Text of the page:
5

O/C principle dictates that production code should not be changed if system behavior augmention is required. Otherwise it becomes hard to trust tests.

Following it as a dogma we are going to end with either deep inheritance trees or aggregations.

On the other hand we never tried this approach so the former statement is more of an assumption. We ignore O/C principle completely what expectedly brings us a lot of pain. But augmention frequently comes along with interface changes so the design gets 'shaked' from iteration to iteration and I hardly imagine how it is even possible to adhere to O/C principle.

Shouldn't some notion of feature completeness exist only after achieving which code changes should be discouraged?

  • My understanding of O/C is that if you need new behaviour you add new classes or new methods to existing classes. Existing methods in existing classes should not change their behaviour. Once a class has become mature and stable enough and a lot of code depends on it, I do not see why this should be a problem. – Giorgio Dec 16 '14 at 12:07
  • Did you read blog.8thlight.com/uncle-bob/2014/05/12/… – Doc Brown Dec 16 '14 at 13:33
17

The open/closed principle is a tricky one, and I think it's often misunderstood. In the strict sense, obviously it's impossible to add behaviour to an application without modifying its code, but what we really mean by open/closed is that it should be possible to extend the functionality of a given class without changing that class. Let me try to come up with a simple contrived example. Let's say you have an Order class, which has a price method that sums the prices of all the items in the order:

class Order
  def price
    items.inject(0) { |total, item| total += item.price }
  end
end

Now, say you have a new requirement that some orders will be taxable (for customers in the same state, e.g.) and others won't be. Regardless of whether you want to adhere to O/C, you're going to have to change the Order class. That's just inevitable. But how do you do it? The obvious approach is a conditional:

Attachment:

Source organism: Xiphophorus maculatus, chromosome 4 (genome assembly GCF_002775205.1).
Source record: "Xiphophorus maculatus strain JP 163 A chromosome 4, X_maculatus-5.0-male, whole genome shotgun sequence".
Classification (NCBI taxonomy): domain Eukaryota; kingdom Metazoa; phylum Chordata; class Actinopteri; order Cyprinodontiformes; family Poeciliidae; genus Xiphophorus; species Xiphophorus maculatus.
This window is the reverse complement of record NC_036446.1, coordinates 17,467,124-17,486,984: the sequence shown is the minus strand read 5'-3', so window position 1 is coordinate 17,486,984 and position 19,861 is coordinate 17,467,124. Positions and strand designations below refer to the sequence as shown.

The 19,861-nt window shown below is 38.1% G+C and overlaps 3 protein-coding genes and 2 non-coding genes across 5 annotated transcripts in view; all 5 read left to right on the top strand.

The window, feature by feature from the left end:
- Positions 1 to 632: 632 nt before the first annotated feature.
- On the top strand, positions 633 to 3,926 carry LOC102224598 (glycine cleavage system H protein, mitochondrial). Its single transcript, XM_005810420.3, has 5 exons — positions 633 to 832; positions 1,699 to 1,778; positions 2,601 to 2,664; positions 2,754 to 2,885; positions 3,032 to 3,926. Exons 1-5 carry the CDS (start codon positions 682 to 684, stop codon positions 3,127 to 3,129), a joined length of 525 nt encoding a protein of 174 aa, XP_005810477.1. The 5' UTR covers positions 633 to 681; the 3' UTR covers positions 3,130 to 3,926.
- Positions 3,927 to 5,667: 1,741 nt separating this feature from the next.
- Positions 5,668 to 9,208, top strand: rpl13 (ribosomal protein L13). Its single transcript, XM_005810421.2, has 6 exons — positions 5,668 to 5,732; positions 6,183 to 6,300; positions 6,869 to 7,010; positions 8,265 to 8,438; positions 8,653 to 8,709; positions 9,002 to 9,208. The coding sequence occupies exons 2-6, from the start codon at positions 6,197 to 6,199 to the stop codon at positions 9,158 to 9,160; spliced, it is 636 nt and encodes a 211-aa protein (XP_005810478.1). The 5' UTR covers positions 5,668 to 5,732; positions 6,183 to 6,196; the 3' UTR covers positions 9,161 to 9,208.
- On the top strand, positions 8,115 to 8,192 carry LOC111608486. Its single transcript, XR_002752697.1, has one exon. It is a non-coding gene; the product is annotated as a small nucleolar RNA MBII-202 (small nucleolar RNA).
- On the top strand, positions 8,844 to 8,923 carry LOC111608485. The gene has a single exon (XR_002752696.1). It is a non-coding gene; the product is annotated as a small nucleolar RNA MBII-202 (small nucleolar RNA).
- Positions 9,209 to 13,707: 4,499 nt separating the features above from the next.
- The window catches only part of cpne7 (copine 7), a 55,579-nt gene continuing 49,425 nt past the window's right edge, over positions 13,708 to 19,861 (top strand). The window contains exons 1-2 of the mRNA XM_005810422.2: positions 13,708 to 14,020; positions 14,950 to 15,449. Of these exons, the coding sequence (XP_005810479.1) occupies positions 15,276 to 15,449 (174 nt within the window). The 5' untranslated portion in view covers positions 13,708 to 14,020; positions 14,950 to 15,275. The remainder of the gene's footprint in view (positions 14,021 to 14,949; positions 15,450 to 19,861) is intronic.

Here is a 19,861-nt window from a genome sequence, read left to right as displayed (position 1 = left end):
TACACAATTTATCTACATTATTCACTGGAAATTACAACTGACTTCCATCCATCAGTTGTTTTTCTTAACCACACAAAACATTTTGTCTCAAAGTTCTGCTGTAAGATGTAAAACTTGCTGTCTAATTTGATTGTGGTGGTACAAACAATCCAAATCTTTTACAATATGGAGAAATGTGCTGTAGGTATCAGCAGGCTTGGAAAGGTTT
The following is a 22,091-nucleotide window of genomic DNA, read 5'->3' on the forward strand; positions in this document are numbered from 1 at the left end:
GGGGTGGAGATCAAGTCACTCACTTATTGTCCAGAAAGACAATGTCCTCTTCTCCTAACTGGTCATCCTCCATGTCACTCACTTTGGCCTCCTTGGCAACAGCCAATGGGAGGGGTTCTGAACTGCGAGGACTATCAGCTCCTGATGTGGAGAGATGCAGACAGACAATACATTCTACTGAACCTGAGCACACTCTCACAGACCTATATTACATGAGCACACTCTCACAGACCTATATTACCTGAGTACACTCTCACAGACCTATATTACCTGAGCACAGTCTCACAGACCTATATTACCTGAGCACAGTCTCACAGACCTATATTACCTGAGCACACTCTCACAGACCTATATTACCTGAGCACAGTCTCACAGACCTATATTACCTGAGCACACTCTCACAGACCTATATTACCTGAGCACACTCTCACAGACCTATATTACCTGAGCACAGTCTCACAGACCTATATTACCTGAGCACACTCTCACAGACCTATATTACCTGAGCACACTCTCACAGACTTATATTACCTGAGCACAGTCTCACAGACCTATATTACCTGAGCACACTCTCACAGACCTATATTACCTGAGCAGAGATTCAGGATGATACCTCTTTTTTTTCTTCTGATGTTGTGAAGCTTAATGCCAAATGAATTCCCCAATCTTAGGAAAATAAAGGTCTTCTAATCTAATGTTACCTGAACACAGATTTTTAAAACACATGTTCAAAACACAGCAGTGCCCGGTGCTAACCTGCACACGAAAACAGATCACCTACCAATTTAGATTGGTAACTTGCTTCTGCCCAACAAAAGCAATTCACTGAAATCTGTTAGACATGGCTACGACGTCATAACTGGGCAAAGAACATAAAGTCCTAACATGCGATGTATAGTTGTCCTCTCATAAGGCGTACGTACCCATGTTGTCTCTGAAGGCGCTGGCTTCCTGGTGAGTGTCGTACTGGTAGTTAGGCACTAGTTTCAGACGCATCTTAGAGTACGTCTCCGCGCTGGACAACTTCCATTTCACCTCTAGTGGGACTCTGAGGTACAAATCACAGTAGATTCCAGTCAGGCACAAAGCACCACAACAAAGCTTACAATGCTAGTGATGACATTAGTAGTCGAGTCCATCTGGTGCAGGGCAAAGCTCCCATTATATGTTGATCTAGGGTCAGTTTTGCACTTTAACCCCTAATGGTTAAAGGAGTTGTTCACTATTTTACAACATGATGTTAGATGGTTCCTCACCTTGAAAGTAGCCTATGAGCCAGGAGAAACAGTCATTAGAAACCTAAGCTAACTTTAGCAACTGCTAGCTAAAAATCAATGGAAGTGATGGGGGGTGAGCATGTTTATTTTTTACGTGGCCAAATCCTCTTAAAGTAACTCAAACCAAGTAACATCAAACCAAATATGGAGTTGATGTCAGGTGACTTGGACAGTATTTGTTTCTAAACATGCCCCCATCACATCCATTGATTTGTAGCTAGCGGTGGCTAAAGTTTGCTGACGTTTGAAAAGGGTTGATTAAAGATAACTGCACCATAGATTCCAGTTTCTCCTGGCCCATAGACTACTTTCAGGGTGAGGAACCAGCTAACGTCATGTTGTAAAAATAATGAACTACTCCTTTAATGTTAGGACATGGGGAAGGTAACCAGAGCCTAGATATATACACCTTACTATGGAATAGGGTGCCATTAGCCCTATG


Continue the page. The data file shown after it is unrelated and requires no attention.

class Order
  def price
    base_price = items.inject(0) { |total, item| total += item.price }
    if taxable?
      base_price * 1.1
    else
      base_price
    end
  end
end

However, the thing to realise here is that the next time someone requests a change to how order prices are calculated, you will still have to make another change to this class. And as those changes stack on top of each other things get out of hand. So what open/closed says is that you should refactor the existing functionality in such a way that it becomes possible to make the change without altering Order.

There are a million ways of doing this, but for the sake of argument let's say you want to employ a sort of strategy pattern: your Order depends on one of many PriceCalculator subclasses to compute the price, and the calculator is injected when you instantiate an Order. Now, when you inevitably get the request to add a shipping fee to some orders (but not others), you can swap out the PriceCalculator with a PriceCalculatorWithShipping (or whatever), and not have to touch Order.

So to sum up, I'd say open/closed isn't discouraging code changes, it's just trying to make sure those changes happen in as few places as possible, and that you have fewer reasons to make extensive modifications to existing classes. I'd argue that in the medium term this makes applications much easier to change, and so is entirely compatible with the agile philosophy.

For a really great longer-form exposition of these ideas I'd recommend this talk by Sandi Metz: https://www.youtube.com/watch?v=8bZh5LMaSmE.

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1

"O/C principle dictates that production code should not be changed if system behavior augmention is required."

My understanding of O/C was not that a programmer should not modify a class over time (there's no fundamental risk to tests as we can and should always update our tests alongside any changes to functionality), but that classes shouldn't expose enough of their internal workings that other code can effectively modify their behaviour. That is, if I create a class Foo with a complete set of unit tests, it should not be possible to create a class DerivedFoo such that if I use it in a Foo test, that test will fail.

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